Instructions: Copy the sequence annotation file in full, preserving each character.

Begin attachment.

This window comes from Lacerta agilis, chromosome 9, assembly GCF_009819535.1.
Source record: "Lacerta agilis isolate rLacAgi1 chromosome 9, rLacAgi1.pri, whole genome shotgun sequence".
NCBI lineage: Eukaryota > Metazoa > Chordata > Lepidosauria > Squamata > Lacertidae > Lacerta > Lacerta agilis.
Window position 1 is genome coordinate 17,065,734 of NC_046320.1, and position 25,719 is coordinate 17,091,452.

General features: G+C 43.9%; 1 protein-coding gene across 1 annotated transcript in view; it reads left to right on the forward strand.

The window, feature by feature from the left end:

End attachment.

This window comes from Lacerta agilis, chromosome 9, assembly GCF_009819535.1.
Source record: "Lacerta agilis isolate rLacAgi1 chromosome 9, rLacAgi1.pri, whole genome shotgun sequence".
NCBI lineage: Eukaryota > Metazoa > Chordata > Lepidosauria > Squamata > Lacertidae > Lacerta > Lacerta agilis.
Window position 1 is genome coordinate 17,065,734 of NC_046320.1, and position 25,719 is coordinate 17,091,452.

General features: G+C 43.9%; 1 protein-coding gene across 1 annotated transcript in view; it reads left to right on the forward strand.

The window, feature by feature from the left end: